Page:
How to boil spaghetti …
Pasta 101 or the art of preparing pasta. It comes down to just a few simple elements. And getting them exactly right. It’s not hard. Even if you only have one pan you can still make a plethora of incredible pasta or spaghetti dishes. Just boil spaghetti or cook your pasta properly. In this article or recipe if you will, we help you learn how to boil spaghetti to absolute perfection!
The proper way to boil spaghetti is of course AL DENTE. That’s firm and just slightly crunchy. Yes, slightly crunchy. Pasta’s incredible nutty flavor can only be achieved if it is cooked extra firm. I know, I know, this might be foreign to most people. But once you’ve tasted pasta which is truly AL DENTE you’ll understand why Italians adore pasta.
So, the essential thing is boiling water. Specifically, well salted boiling water. How much water depends on how much pasta or spaghetti you’re cooking. Plenty of water is best, but, even if you’re limited to a small pan, don’t fret. You’ll learn how to boil spaghetti even in a small pan with salted boiling water.
In a perfect world a large, oversized pot would be best. But, if you’re cooking, let’s say, a pound of pasta for a group to enjoy, even an eight cup/two quart pan will do just fine. Yes, eight cups or two quarts of water will do the trick to boil spaghetti up to one pound.
Bring the water to the highest boil you can. Then leave it at that temperature. Add enough salt (I recommend sea salt for both flavor and mineral content). Just enough so that you can just taste it in the water. Too much salt is as bad as too little salt. Part of learning how to boil spaghetti is learning how much salt works best.
Once the water is boiling fiercely add the pasta and stir it briskly in the pan until it comes to a boil once again.
Here’s an old professional pasta cooking trick for when you’re cooking any type of spaghetti or long pasta. BREAK THE PASTA IN HALF before dropping it into the pan. Not only will it fit perfectly into just about any sized pot but it will cook evenly. You’re not waiting for the pasta to cook and bend itself into the pan. That can take over a minute. Your pasta will have the same perfect AL DENTE (firm, slightly hard, slightly crunchy) texture all the way through. In addition, it is MUCH EASIER to eat. It also takes on sauces much better than foot long plus pasta. Try it and write me to tell me how much better your pasta tastes.
Most pasta packages recommend that you boil spaghetti for a certain number of minutes. In almost every case, if it’s written in English, you will be told to boil spaghetti way beyond it’s AL DENTE phase. Why? Because most Americans are used to pre-cooked pasta at restaurants. It’s prepared hours in advance (gag!) and placed in a refrigerator to be reheated with your chosen sauce when you order. Or, they are accustomed to (Oh my God, no) canned pasta products. So, use the cooking time as a very rough guide. But the key to perfect pasta is to drain it the minute it begins to fold easily. It MUST have a bit of crunchiness to it. The only way you can boil spaghetti to perfection is to keep an eye on it. Stir it regularly as it boils and test it with a fork or spoon. Remember, once you drain it the pasta will keep cooking on its own. By the time you add it to your sauce or accompaniment, over a moderate heat in a pan, it continues to cook as well. This technique is called “in padella” . Meaning “in the pan,” in Italian.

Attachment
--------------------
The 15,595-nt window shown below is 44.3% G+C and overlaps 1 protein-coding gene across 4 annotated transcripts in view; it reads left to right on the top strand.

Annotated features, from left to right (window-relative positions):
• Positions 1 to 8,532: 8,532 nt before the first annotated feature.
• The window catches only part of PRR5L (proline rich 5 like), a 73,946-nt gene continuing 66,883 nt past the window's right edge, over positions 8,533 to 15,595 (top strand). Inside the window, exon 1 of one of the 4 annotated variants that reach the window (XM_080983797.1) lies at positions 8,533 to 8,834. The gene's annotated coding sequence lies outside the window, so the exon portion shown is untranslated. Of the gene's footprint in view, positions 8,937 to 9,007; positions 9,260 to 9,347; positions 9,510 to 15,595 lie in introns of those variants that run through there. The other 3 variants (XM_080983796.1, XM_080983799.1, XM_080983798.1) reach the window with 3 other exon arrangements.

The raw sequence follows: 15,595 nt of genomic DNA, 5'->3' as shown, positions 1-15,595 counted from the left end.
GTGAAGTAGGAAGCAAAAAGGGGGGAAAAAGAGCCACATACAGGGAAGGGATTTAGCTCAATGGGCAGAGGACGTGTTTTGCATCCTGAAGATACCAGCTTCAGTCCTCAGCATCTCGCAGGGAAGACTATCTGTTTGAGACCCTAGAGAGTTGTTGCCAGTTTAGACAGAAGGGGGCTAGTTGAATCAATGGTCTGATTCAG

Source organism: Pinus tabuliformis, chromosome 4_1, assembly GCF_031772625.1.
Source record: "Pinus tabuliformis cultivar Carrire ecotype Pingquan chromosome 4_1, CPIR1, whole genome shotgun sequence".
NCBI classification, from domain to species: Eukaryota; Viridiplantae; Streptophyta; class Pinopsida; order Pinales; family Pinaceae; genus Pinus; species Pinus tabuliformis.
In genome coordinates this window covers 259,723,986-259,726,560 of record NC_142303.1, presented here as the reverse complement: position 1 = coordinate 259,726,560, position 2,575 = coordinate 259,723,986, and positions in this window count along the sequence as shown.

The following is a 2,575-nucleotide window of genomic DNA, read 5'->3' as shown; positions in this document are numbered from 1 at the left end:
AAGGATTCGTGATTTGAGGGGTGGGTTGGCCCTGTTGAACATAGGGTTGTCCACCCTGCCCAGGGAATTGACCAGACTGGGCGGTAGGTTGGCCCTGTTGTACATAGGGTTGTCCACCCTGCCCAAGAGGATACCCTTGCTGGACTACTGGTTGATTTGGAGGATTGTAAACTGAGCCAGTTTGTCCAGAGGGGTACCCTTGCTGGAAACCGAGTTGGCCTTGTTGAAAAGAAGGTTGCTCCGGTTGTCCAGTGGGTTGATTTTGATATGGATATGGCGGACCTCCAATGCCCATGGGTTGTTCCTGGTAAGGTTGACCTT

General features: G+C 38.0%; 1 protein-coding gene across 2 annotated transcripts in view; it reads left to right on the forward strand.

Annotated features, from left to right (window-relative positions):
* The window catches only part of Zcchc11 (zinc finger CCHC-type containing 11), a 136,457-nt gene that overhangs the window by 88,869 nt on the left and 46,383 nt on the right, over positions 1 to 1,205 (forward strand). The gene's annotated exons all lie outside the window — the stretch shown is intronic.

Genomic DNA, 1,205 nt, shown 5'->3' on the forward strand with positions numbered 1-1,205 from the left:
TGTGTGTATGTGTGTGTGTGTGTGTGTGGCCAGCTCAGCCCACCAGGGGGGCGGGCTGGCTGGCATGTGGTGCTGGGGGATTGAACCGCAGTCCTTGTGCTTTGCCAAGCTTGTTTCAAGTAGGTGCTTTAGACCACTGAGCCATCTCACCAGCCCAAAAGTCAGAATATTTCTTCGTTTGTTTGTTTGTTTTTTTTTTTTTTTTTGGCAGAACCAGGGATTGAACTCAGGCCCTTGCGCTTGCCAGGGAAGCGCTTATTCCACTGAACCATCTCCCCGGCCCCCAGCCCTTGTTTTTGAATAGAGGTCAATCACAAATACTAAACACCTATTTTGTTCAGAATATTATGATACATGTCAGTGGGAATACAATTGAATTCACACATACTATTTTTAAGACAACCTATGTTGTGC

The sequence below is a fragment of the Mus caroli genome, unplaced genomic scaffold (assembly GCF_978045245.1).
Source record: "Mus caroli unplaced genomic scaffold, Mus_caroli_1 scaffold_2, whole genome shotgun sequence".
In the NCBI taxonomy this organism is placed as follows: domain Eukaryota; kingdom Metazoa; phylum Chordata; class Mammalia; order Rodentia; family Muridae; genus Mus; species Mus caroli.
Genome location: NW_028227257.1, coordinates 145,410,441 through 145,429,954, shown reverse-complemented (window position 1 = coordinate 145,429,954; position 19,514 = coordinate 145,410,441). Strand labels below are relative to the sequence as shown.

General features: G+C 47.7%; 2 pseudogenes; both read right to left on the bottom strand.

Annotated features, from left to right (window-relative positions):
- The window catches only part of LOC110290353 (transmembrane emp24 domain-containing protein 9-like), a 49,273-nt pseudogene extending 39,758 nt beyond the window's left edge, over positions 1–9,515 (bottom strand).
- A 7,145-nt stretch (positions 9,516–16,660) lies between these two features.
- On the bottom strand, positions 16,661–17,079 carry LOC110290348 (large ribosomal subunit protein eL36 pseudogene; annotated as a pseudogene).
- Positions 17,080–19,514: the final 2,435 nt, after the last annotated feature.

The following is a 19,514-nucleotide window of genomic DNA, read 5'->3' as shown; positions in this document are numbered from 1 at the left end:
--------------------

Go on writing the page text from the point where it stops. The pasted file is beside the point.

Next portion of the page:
Thick macaroni products (ziti, farfalle, rotini) will take slightly longer to cook than spaghetti varieties. The thinner the spaghetti variety, the LESS time it will take to boil spaghetti al dente. Angel hair pasta can take less than two minutes to cook if you’re going to finish it properly. Meaning “in padella” where it will continue to cook or soften.
And NEVER, EVER, EVER rinse pasta. You will destroy its flavor, make it soft, and destroy the ultimate pasta experience. So remember, NEVER, EVER, EVER rinse pasta.
Another excellent professional pasta cooking tip is to save a cup or so of the cooking water before draining. Then, later add it to your to your sauce or accompaniment if that needs more moisture. Adding fresh water will destroy the pasta’s flavor as if you’ve rinsed it. So, just in case, keep a cup of the cooking water handy.
If this sounds like a more complicated process than you’re used to, relax. I assure you it becomes second nature after you’ve tried the technique just a few times. More about “in padella” in another post. Meanwhile, happy trails learning (always, by doing) how to boil spaghetti.
Entrepreneur and Raconteur. Has taken Kyle Phillips (former Principle/Blogger for the About.com
Guide to Italian Food) to task on several supposedly “authentic” Italian recipes.